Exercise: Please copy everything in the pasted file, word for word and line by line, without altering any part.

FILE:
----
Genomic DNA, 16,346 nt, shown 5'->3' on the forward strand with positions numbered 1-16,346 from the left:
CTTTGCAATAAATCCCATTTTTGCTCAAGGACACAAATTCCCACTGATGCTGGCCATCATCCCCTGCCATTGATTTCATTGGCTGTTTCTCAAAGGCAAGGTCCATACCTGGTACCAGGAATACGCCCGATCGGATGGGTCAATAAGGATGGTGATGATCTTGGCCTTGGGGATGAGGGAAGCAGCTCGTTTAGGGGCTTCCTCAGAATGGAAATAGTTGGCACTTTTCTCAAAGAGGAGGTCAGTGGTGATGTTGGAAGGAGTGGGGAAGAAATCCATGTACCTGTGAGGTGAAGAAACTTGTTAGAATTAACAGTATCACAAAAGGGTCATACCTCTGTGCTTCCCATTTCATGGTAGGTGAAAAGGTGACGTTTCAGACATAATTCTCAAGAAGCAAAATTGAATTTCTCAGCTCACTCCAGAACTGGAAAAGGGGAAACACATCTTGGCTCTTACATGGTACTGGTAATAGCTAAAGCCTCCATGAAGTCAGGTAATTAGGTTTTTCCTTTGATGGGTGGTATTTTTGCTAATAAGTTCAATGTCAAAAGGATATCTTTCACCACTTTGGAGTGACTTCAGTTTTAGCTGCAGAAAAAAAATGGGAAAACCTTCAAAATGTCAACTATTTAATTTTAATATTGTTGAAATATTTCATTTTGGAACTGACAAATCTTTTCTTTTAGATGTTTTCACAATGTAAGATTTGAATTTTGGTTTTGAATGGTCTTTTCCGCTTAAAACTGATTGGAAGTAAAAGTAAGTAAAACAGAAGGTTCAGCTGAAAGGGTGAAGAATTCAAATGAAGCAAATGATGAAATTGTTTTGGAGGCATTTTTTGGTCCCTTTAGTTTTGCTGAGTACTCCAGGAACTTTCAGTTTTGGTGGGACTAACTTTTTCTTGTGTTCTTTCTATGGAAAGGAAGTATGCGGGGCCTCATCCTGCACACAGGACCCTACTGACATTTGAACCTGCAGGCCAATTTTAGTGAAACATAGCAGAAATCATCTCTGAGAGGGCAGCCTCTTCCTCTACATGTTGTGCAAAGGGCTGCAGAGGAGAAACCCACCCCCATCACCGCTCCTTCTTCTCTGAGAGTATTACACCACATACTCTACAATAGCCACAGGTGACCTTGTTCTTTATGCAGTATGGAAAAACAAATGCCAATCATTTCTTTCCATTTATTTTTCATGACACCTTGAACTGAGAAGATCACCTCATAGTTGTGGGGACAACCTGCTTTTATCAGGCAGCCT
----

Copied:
Genomic DNA, 16,346 nt, shown 5'->3' on the forward strand with positions numbered 1-16,346 from the left:
CTTTGCAATAAATCCCATTTTTGCTCAAGGACACAAATTCCCACTGATGCTGGCCATCATCCCCTGCCATTGATTTCATTGGCTGTTTCTCAAAGGCAAGGTCCATACCTGGTACCAGGAATACGCCCGATCGGATGGGTCAATAAGGATGGTGATGATCTTGGCCTTGGGGATGAGGGAAGCAGCTCGTTTAGGGGCTTCCTCAGAATGGAAATAGTTGGCACTTTTCTCAAAGAGGAGGTCAGTGGTGATGTTGGAAGGAGTGGGGAAGAAATCCATGTACCTGTGAGGTGAAGAAACTTGTTAGAATTAACAGTATCACAAAAGGGTCATACCTCTGTGCTTCCCATTTCATGGTAGGTGAAAAGGTGACGTTTCAGACATAATTCTCAAGAAGCAAAATTGAATTTCTCAGCTCACTCCAGAACTGGAAAAGGGGAAACACATCTTGGCTCTTACATGGTACTGGTAATAGCTAAAGCCTCCATGAAGTCAGGTAATTAGGTTTTTCCTTTGATGGGTGGTATTTTTGCTAATAAGTTCAATGTCAAAAGGATATCTTTCACCACTTTGGAGTGACTTCAGTTTTAGCTGCAGAAAAAAAATGGGAAAACCTTCAAAATGTCAACTATTTAATTTTAATATTGTTGAAATATTTCATTTTGGAACTGACAAATCTTTTCTTTTAGATGTTTTCACAATGTAAGATTTGAATTTTGGTTTTGAATGGTCTTTTCCGCTTAAAACTGATTGGAAGTAAAAGTAAGTAAAACAGAAGGTTCAGCTGAAAGGGTGAAGAATTCAAATGAAGCAAATGATGAAATTGTTTTGGAGGCATTTTTTGGTCCCTTTAGTTTTGCTGAGTACTCCAGGAACTTTCAGTTTTGGTGGGACTAACTTTTTCTTGTGTTCTTTCTATGGAAAGGAAGTATGCGGGGCCTCATCCTGCACACAGGACCCTACTGACATTTGAACCTGCAGGCCAATTTTAGTGAAACATAGCAGAAATCATCTCTGAGAGGGCAGCCTCTTCCTCTACATGTTGTGCAAAGGGCTGCAGAGGAGAAACCCACCCCCATCACCGCTCCTTCTTCTCTGAGAGTATTACACCACATACTCTACAATAGCCACAGGTGACCTTGTTCTTTATGCAGTATGGAAAAACAAATGCCAATCATTTCTTTCCATTTATTTTTCATGACACCTTGAACTGAGAAGATCACCTCATAGTTGTGGGGACAACCTGCTTTTATCAGGCAGCCT